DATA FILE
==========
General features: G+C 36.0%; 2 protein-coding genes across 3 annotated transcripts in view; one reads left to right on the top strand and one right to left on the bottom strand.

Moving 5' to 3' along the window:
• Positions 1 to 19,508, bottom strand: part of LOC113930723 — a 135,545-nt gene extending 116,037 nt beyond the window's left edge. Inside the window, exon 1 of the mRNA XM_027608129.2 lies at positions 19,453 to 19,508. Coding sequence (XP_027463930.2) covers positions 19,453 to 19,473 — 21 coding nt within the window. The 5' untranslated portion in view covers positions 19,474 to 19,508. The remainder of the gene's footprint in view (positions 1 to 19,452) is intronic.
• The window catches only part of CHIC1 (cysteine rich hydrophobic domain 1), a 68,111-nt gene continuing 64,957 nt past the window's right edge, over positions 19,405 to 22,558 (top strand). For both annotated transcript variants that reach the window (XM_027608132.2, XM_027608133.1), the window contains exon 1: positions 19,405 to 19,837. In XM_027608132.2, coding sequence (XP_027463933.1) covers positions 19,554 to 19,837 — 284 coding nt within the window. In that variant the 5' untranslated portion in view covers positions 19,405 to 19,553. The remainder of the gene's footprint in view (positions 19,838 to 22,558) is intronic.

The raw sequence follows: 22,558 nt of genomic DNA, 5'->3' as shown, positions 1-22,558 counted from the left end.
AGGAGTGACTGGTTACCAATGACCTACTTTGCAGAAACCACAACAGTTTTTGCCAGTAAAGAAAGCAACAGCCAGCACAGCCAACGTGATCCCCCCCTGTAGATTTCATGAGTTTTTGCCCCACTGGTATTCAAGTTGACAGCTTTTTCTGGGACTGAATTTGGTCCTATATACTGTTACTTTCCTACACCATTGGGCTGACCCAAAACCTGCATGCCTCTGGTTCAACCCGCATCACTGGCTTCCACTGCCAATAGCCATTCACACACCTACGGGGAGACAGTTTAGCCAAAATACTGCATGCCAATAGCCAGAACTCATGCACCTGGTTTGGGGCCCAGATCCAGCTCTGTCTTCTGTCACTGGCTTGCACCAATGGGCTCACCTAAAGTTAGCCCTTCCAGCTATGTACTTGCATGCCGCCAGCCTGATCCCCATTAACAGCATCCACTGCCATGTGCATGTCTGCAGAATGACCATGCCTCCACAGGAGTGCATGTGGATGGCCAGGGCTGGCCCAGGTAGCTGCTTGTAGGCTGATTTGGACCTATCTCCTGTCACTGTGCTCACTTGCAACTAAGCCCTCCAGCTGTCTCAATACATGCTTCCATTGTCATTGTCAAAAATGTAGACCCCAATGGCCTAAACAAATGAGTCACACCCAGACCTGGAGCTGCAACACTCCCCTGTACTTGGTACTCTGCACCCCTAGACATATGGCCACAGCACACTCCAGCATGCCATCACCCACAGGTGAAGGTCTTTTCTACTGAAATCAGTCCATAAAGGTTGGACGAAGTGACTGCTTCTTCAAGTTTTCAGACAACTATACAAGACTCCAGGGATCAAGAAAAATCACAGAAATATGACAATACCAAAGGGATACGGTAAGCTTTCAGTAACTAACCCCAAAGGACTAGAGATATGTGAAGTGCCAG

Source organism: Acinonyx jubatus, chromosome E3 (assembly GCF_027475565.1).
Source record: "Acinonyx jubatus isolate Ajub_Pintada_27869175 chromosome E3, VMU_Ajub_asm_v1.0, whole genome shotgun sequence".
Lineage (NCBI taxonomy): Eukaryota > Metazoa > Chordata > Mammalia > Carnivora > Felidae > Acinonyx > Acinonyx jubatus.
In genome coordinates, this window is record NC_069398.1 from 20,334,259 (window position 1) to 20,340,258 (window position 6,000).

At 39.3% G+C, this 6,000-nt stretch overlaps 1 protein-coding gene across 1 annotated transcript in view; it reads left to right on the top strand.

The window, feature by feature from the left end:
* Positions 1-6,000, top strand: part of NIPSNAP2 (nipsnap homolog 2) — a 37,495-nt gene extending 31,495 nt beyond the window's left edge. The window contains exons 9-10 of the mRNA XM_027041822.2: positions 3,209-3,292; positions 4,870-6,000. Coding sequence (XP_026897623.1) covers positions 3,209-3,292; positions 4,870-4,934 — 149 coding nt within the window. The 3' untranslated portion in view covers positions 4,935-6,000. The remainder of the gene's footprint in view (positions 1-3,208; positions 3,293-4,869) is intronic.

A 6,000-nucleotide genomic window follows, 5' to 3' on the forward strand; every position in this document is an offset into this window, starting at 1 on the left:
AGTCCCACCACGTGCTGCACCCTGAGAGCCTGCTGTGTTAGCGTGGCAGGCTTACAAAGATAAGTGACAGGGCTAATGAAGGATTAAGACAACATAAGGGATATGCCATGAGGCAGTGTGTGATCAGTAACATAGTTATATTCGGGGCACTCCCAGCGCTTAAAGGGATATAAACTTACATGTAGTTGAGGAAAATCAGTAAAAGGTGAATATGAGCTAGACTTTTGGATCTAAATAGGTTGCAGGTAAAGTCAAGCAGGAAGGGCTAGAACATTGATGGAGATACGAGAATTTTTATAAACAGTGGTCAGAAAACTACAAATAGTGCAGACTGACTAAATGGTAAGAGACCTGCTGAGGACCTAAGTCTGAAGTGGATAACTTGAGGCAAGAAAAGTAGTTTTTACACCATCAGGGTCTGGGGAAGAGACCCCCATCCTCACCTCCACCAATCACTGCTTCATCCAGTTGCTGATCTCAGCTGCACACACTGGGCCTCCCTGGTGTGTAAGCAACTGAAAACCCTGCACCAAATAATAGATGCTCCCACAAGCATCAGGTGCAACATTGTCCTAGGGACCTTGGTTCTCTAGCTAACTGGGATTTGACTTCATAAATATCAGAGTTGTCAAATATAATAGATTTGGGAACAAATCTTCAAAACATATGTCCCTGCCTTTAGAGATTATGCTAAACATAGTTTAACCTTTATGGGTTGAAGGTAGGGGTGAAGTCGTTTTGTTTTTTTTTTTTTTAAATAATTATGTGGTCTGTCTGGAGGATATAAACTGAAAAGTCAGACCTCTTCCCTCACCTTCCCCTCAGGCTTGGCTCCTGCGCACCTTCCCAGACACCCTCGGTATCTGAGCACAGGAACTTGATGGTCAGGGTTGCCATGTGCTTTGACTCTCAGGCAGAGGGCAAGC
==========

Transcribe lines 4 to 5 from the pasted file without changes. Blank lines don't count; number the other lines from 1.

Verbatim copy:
• The window catches only part of CHIC1 (cysteine rich hydrophobic domain 1), a 68,111-nt gene continuing 64,957 nt past the window's right edge, over positions 19,405 to 22,558 (top strand). For both annotated transcript variants that reach the window (XM_027608132.2, XM_027608133.1), the window contains exon 1: positions 19,405 to 19,837. In XM_027608132.2, coding sequence (XP_027463933.1) covers positions 19,554 to 19,837 — 284 coding nt within the window. In that variant the 5' untranslated portion in view covers positions 19,405 to 19,553. The remainder of the gene's footprint in view (positions 19,838 to 22,558) is intronic.

The raw sequence follows: 22,558 nt of genomic DNA, 5'->3' as shown, positions 1-22,558 counted from the left end.